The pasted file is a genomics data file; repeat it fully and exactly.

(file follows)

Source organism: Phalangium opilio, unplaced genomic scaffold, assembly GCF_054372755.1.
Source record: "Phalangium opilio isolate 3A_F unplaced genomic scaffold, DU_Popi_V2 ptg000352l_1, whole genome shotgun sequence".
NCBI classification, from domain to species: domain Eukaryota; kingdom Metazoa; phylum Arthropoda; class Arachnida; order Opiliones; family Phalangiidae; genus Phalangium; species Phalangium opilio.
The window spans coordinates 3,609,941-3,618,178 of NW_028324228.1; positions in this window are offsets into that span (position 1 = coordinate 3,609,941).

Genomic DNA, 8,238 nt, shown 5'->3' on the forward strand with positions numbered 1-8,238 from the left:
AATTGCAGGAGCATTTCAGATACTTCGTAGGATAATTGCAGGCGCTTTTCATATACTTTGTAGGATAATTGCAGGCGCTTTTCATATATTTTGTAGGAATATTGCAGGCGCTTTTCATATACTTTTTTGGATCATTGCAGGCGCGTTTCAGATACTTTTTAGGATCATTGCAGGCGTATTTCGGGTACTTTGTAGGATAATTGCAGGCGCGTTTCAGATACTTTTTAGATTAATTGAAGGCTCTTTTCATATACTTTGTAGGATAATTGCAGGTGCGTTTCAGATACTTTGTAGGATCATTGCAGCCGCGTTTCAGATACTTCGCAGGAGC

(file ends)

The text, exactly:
Source organism: Phalangium opilio, unplaced genomic scaffold, assembly GCF_054372755.1.
Source record: "Phalangium opilio isolate 3A_F unplaced genomic scaffold, DU_Popi_V2 ptg000352l_1, whole genome shotgun sequence".
NCBI classification, from domain to species: domain Eukaryota; kingdom Metazoa; phylum Arthropoda; class Arachnida; order Opiliones; family Phalangiidae; genus Phalangium; species Phalangium opilio.
The window spans coordinates 3,609,941-3,618,178 of NW_028324228.1; positions in this window are offsets into that span (position 1 = coordinate 3,609,941).

Genomic DNA, 8,238 nt, shown 5'->3' on the forward strand with positions numbered 1-8,238 from the left:
AATTGCAGGAGCATTTCAGATACTTCGTAGGATAATTGCAGGCGCTTTTCATATACTTTGTAGGATAATTGCAGGCGCTTTTCATATATTTTGTAGGAATATTGCAGGCGCTTTTCATATACTTTTTTGGATCATTGCAGGCGCGTTTCAGATACTTTTTAGGATCATTGCAGGCGTATTTCGGGTACTTTGTAGGATAATTGCAGGCGCGTTTCAGATACTTTTTAGATTAATTGAAGGCTCTTTTCATATACTTTGTAGGATAATTGCAGGTGCGTTTCAGATACTTTGTAGGATCATTGCAGCCGCGTTTCAGATACTTCGCAGGAGC